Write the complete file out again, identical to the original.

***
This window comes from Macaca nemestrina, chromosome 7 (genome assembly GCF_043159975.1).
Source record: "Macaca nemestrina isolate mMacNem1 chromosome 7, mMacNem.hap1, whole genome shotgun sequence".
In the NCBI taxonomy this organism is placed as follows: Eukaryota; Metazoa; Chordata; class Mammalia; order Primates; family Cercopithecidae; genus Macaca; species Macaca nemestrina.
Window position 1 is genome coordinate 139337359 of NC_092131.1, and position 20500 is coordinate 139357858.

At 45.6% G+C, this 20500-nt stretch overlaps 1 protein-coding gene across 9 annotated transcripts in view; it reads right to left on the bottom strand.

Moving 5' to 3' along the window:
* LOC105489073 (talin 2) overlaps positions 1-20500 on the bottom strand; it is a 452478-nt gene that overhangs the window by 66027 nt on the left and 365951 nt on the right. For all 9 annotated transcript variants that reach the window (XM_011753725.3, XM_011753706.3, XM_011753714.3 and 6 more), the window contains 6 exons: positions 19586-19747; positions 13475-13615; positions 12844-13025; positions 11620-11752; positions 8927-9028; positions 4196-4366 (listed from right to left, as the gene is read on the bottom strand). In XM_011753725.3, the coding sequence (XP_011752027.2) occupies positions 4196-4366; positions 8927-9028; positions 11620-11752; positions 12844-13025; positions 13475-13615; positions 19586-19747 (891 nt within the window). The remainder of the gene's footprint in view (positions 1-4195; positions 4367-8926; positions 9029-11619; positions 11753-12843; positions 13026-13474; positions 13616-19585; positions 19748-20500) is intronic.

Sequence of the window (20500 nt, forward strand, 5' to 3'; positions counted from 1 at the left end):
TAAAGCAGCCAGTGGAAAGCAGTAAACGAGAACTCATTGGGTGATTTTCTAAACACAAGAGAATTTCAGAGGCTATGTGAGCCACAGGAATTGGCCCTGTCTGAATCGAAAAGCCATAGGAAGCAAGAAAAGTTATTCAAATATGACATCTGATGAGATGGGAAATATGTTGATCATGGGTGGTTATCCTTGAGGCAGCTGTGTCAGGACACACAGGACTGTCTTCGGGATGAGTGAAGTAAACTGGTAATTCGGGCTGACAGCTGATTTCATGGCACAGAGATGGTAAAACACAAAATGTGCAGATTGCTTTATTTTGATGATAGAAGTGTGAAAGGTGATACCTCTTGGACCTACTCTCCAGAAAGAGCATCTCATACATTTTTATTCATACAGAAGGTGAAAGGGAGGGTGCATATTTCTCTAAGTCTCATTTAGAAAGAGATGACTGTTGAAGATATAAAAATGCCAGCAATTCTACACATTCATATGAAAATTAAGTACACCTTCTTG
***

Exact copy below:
This window comes from Macaca nemestrina, chromosome 7 (genome assembly GCF_043159975.1).
Source record: "Macaca nemestrina isolate mMacNem1 chromosome 7, mMacNem.hap1, whole genome shotgun sequence".
In the NCBI taxonomy this organism is placed as follows: Eukaryota; Metazoa; Chordata; class Mammalia; order Primates; family Cercopithecidae; genus Macaca; species Macaca nemestrina.
Window position 1 is genome coordinate 139337359 of NC_092131.1, and position 20500 is coordinate 139357858.

At 45.6% G+C, this 20500-nt stretch overlaps 1 protein-coding gene across 9 annotated transcripts in view; it reads right to left on the bottom strand.

Moving 5' to 3' along the window:
* LOC105489073 (talin 2) overlaps positions 1-20500 on the bottom strand; it is a 452478-nt gene that overhangs the window by 66027 nt on the left and 365951 nt on the right. For all 9 annotated transcript variants that reach the window (XM_011753725.3, XM_011753706.3, XM_011753714.3 and 6 more), the window contains 6 exons: positions 19586-19747; positions 13475-13615; positions 12844-13025; positions 11620-11752; positions 8927-9028; positions 4196-4366 (listed from right to left, as the gene is read on the bottom strand). In XM_011753725.3, the coding sequence (XP_011752027.2) occupies positions 4196-4366; positions 8927-9028; positions 11620-11752; positions 12844-13025; positions 13475-13615; positions 19586-19747 (891 nt within the window). The remainder of the gene's footprint in view (positions 1-4195; positions 4367-8926; positions 9029-11619; positions 11753-12843; positions 13026-13474; positions 13616-19585; positions 19748-20500) is intronic.

Sequence of the window (20500 nt, forward strand, 5' to 3'; positions counted from 1 at the left end):
TAAAGCAGCCAGTGGAAAGCAGTAAACGAGAACTCATTGGGTGATTTTCTAAACACAAGAGAATTTCAGAGGCTATGTGAGCCACAGGAATTGGCCCTGTCTGAATCGAAAAGCCATAGGAAGCAAGAAAAGTTATTCAAATATGACATCTGATGAGATGGGAAATATGTTGATCATGGGTGGTTATCCTTGAGGCAGCTGTGTCAGGACACACAGGACTGTCTTCGGGATGAGTGAAGTAAACTGGTAATTCGGGCTGACAGCTGATTTCATGGCACAGAGATGGTAAAACACAAAATGTGCAGATTGCTTTATTTTGATGATAGAAGTGTGAAAGGTGATACCTCTTGGACCTACTCTCCAGAAAGAGCATCTCATACATTTTTATTCATACAGAAGGTGAAAGGGAGGGTGCATATTTCTCTAAGTCTCATTTAGAAAGAGATGACTGTTGAAGATATAAAAATGCCAGCAATTCTACACATTCATATGAAAATTAAGTACACCTTCTTG